The nation’s first Black president and first lady chose two contemporary Black painters, each renowned for depicting Black subjects with singularity and stateliness, to create their official portraits for the National Portrait Gallery.
The Smithsonian Institute announced last Friday (October 13) that it commissioned portraits of Barack and Michelle Obama from Kehinde Wiley and Amy Sherald, respectively. The Smithsonian’s announcement notes that the former first couple chose the artists themselves. The portraits will be featured in the museum’s permanent gallery of presidents and first ladies of the United States, and will go on display in early 2018.
Wiley is best known for his portraits of Black celebrities and civilians that, according to the Smithsonian’s announcement, incorporate "theatrical poses and props" that "make references to iconic portraits of powerful figures by Western artists." Here are a few portraits that exhibit this style:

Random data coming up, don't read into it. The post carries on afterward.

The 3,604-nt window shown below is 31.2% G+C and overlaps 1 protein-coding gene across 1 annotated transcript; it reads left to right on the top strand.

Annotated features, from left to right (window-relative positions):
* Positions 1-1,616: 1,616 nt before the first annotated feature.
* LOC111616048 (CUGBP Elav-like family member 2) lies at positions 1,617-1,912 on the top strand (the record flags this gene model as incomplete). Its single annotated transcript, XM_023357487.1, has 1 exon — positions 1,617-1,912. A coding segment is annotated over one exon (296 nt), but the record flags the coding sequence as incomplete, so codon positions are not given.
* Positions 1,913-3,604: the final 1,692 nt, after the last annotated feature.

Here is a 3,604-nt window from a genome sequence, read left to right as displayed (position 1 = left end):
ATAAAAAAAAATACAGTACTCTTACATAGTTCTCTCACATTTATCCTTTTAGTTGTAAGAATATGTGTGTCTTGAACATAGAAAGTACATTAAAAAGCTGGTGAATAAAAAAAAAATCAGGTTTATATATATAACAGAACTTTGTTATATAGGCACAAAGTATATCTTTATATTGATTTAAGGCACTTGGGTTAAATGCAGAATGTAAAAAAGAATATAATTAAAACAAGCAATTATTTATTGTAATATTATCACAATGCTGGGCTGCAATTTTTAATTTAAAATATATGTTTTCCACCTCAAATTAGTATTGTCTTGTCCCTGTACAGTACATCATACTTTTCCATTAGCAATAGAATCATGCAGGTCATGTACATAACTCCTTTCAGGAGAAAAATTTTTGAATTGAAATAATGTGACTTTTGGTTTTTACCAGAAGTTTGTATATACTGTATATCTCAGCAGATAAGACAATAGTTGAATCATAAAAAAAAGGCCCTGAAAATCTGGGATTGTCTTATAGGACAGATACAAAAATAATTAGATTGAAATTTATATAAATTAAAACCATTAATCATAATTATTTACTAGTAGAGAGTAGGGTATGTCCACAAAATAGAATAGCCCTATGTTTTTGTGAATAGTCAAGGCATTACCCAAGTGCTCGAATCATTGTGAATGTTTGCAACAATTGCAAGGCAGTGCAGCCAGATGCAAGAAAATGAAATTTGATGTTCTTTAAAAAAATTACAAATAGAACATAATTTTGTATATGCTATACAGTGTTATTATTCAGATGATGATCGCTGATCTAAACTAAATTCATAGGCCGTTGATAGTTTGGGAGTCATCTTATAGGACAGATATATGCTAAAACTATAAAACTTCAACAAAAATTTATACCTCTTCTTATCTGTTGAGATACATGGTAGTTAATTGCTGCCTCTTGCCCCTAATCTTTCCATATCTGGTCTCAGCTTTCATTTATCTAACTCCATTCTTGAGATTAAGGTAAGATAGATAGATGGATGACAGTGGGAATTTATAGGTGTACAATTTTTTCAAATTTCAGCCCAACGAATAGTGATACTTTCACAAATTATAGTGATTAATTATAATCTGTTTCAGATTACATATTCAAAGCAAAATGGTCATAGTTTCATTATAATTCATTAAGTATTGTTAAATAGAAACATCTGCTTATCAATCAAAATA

Sherald won first place in the gallery’s 2016 Outwin Boochever Portrait Competition for her 2013 work, "Miss Everything (Unsuppressed Deliverance)." The Smithsonian’s announcement notes that "Sherald challenges stereotypes and probes notions of identity through her life-size paintings of African Americans." Here are a few paintings that are indicative of her portrait style: